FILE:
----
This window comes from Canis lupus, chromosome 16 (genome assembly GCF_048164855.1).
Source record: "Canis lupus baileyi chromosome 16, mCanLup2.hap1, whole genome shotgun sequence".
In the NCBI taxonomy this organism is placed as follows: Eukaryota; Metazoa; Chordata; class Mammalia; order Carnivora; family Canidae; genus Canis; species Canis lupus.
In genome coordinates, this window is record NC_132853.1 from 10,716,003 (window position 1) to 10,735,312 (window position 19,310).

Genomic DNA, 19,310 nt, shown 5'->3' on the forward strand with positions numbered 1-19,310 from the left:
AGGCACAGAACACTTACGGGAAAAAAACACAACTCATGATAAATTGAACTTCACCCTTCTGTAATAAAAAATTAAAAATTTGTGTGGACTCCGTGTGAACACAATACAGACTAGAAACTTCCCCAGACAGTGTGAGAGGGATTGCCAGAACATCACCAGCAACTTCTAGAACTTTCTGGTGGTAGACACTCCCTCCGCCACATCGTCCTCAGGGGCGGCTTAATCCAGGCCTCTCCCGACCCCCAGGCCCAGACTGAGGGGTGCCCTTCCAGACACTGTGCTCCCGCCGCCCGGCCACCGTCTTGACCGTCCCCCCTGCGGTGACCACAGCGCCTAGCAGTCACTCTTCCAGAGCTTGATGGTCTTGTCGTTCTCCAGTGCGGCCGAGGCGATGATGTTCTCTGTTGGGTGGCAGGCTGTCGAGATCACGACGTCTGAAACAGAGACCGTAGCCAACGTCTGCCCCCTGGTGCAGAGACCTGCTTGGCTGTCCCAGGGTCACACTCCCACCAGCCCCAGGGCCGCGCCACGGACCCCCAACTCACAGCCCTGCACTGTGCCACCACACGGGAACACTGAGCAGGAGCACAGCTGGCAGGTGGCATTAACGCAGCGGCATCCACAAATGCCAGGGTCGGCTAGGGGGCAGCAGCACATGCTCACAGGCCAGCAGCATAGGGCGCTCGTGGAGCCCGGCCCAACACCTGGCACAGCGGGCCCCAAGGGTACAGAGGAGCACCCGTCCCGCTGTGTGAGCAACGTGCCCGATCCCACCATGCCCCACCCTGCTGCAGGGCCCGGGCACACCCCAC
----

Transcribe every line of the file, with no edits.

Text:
This window comes from Canis lupus, chromosome 16 (genome assembly GCF_048164855.1).
Source record: "Canis lupus baileyi chromosome 16, mCanLup2.hap1, whole genome shotgun sequence".
In the NCBI taxonomy this organism is placed as follows: Eukaryota; Metazoa; Chordata; class Mammalia; order Carnivora; family Canidae; genus Canis; species Canis lupus.
In genome coordinates, this window is record NC_132853.1 from 10,716,003 (window position 1) to 10,735,312 (window position 19,310).

Genomic DNA, 19,310 nt, shown 5'->3' on the forward strand with positions numbered 1-19,310 from the left:
AGGCACAGAACACTTACGGGAAAAAAACACAACTCATGATAAATTGAACTTCACCCTTCTGTAATAAAAAATTAAAAATTTGTGTGGACTCCGTGTGAACACAATACAGACTAGAAACTTCCCCAGACAGTGTGAGAGGGATTGCCAGAACATCACCAGCAACTTCTAGAACTTTCTGGTGGTAGACACTCCCTCCGCCACATCGTCCTCAGGGGCGGCTTAATCCAGGCCTCTCCCGACCCCCAGGCCCAGACTGAGGGGTGCCCTTCCAGACACTGTGCTCCCGCCGCCCGGCCACCGTCTTGACCGTCCCCCCTGCGGTGACCACAGCGCCTAGCAGTCACTCTTCCAGAGCTTGATGGTCTTGTCGTTCTCCAGTGCGGCCGAGGCGATGATGTTCTCTGTTGGGTGGCAGGCTGTCGAGATCACGACGTCTGAAACAGAGACCGTAGCCAACGTCTGCCCCCTGGTGCAGAGACCTGCTTGGCTGTCCCAGGGTCACACTCCCACCAGCCCCAGGGCCGCGCCACGGACCCCCAACTCACAGCCCTGCACTGTGCCACCACACGGGAACACTGAGCAGGAGCACAGCTGGCAGGTGGCATTAACGCAGCGGCATCCACAAATGCCAGGGTCGGCTAGGGGGCAGCAGCACATGCTCACAGGCCAGCAGCATAGGGCGCTCGTGGAGCCCGGCCCAACACCTGGCACAGCGGGCCCCAAGGGTACAGAGGAGCACCCGTCCCGCTGTGTGAGCAACGTGCCCGATCCCACCATGCCCCACCCTGCTGCAGGGCCCGGGCACACCCCAC